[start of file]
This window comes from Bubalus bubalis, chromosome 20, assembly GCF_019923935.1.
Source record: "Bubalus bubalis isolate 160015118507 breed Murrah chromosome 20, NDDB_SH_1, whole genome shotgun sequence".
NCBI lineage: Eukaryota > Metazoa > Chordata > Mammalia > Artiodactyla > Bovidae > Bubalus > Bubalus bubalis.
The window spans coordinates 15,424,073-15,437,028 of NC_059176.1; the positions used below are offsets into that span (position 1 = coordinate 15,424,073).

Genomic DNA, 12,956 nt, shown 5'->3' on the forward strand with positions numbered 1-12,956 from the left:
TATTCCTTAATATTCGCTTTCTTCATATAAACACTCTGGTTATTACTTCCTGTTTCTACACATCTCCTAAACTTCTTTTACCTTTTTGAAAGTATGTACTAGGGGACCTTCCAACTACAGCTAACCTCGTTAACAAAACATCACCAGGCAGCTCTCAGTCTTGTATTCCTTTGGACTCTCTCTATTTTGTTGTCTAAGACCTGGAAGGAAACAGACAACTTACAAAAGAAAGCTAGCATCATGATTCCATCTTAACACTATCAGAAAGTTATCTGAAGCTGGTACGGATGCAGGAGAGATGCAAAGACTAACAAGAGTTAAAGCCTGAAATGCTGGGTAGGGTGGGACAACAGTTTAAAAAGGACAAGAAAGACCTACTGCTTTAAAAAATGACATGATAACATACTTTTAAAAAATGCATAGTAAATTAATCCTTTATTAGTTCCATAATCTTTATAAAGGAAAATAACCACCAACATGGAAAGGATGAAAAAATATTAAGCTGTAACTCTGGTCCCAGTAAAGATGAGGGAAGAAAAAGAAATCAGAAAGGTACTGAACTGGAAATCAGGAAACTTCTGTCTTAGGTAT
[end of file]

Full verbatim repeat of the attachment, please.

This window comes from Bubalus bubalis, chromosome 20, assembly GCF_019923935.1.
Source record: "Bubalus bubalis isolate 160015118507 breed Murrah chromosome 20, NDDB_SH_1, whole genome shotgun sequence".
NCBI lineage: Eukaryota > Metazoa > Chordata > Mammalia > Artiodactyla > Bovidae > Bubalus > Bubalus bubalis.
The window spans coordinates 15,424,073-15,437,028 of NC_059176.1; the positions used below are offsets into that span (position 1 = coordinate 15,424,073).

Genomic DNA, 12,956 nt, shown 5'->3' on the forward strand with positions numbered 1-12,956 from the left:
TATTCCTTAATATTCGCTTTCTTCATATAAACACTCTGGTTATTACTTCCTGTTTCTACACATCTCCTAAACTTCTTTTACCTTTTTGAAAGTATGTACTAGGGGACCTTCCAACTACAGCTAACCTCGTTAACAAAACATCACCAGGCAGCTCTCAGTCTTGTATTCCTTTGGACTCTCTCTATTTTGTTGTCTAAGACCTGGAAGGAAACAGACAACTTACAAAAGAAAGCTAGCATCATGATTCCATCTTAACACTATCAGAAAGTTATCTGAAGCTGGTACGGATGCAGGAGAGATGCAAAGACTAACAAGAGTTAAAGCCTGAAATGCTGGGTAGGGTGGGACAACAGTTTAAAAAGGACAAGAAAGACCTACTGCTTTAAAAAATGACATGATAACATACTTTTAAAAAATGCATAGTAAATTAATCCTTTATTAGTTCCATAATCTTTATAAAGGAAAATAACCACCAACATGGAAAGGATGAAAAAATATTAAGCTGTAACTCTGGTCCCAGTAAAGATGAGGGAAGAAAAAGAAATCAGAAAGGTACTGAACTGGAAATCAGGAAACTTCTGTCTTAGGTAT